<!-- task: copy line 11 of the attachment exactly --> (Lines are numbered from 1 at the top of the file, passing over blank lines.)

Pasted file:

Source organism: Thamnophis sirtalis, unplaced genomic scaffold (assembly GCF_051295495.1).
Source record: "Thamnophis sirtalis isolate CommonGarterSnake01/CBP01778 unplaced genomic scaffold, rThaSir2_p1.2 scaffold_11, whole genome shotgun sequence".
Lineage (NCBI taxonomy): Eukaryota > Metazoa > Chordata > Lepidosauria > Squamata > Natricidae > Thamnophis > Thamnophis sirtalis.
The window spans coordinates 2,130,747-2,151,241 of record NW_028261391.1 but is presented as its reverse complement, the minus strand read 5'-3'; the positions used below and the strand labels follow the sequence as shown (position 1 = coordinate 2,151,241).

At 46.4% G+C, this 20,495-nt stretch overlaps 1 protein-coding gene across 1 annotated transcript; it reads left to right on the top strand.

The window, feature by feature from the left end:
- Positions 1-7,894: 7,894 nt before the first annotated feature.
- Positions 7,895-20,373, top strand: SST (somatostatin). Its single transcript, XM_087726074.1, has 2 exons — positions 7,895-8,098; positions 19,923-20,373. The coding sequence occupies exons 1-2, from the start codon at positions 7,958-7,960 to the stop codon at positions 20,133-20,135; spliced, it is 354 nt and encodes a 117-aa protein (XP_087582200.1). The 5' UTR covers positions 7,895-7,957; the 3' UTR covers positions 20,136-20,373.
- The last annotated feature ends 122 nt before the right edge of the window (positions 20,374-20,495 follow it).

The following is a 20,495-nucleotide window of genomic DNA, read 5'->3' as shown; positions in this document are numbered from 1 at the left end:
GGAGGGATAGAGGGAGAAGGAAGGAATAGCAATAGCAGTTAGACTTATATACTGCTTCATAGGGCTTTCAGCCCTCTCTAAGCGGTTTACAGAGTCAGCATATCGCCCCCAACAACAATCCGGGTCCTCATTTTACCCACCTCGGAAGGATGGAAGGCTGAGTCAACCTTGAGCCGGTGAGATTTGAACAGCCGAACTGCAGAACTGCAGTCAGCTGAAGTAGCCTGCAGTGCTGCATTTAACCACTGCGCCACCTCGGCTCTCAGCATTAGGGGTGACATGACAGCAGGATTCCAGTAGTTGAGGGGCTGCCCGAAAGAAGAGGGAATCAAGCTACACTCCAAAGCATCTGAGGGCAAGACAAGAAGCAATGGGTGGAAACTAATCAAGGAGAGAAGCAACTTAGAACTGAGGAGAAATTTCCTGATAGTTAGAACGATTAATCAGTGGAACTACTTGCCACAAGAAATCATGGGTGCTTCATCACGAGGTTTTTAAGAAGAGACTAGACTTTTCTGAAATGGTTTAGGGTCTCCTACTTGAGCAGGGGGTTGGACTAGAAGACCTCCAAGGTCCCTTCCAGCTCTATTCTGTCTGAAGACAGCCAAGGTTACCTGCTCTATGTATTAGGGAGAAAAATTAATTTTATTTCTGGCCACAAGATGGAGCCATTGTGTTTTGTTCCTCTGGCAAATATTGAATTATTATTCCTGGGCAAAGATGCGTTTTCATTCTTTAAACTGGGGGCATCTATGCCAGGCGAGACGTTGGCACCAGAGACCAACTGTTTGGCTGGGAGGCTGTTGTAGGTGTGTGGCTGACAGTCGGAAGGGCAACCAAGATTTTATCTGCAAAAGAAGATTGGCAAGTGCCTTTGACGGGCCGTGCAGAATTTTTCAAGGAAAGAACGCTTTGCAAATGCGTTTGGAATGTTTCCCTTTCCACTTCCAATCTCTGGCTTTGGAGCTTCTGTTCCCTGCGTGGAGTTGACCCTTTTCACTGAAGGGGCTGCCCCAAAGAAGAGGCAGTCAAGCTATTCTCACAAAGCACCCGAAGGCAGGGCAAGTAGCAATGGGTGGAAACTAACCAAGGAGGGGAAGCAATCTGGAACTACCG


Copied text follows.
GGAGGGATAGAGGGAGAAGGAAGGAATAGCAATAGCAGTTAGACTTATATACTGCTTCATAGGGCTTTCAGCCCTCTCTAAGCGGTTTACAGAGTCAGCATATCGCCCCCAACAACAATCCGGGTCCTCATTTTACCCACCTCGGAAGGATGGAAGGCTGAGTCAACCTTGAGCCGGTGAGATTTGAACAGCCGAACTGCAGAACTGCAGTCAGCTGAAGTAGCCTGCAGTGCTGCATTTAACCACTGCGCCACCTCGGCTCTCAGCATTAGGGGTGACATGACAGCAGGATTCCAGTAGTTGAGGGGCTGCCCGAAAGAAGAGGGAATCAAGCTACACTCCAAAGCATCTGAGGGCAAGACAAGAAGCAATGGGTGGAAACTAATCAAGGAGAGAAGCAACTTAGAACTGAGGAGAAATTTCCTGATAGTTAGAACGATTAATCAGTGGAACTACTTGCCACAAGAAATCATGGGTGCTTCATCACGAGGTTTTTAAGAAGAGACTAGACTTTTCTGAAATGGTTTAGGGTCTCCTACTTGAGCAGGGGGTTGGACTAGAAGACCTCCAAGGTCCCTTCCAGCTCTATTCTGTCTGAAGACAGCCAAGGTTACCTGCTCTATGTATTAGGGAGAAAAATTAATTTTATTTCTGGCCACAAGATGGAGCCATTGTGTTTTGTTCCTCTGGCAAATATTGAATTATTATTCCTGGGCAAAGATGCGTTTTCATTCTTTAAACTGGGGGCATCTATGCCAGGCGAGACGTTGGCACCAGAGACCAACTGTTTGGCTGGGAGGCTGTTGTAGGTGTGTGGCTGACAGTCGGAAGGGCAACCAAGATTTTATCTGCAAAAGAAGATTGGCAAGTGCCTTTGACGGGCCGTGCAGAATTTTTCAAGGAAAGAACGCTTTGCAAATGCGTTTGGAATGTTTCCCTTTCCACTTCCAATCTCTGGCTTTGGAGCTTCTGTTCCCTGCGTGGAGTTGACCCTTTTCACTGAAGGGGCTGCCCCAAAGAAGAGGCAGTCAAGCTATTCTCACAAAGCACCCGAAGGCAGGGCAAGTAGCAATGGGTGGAAACTAACCAAGGAGGGGAAGCAATCTGGAACTACCG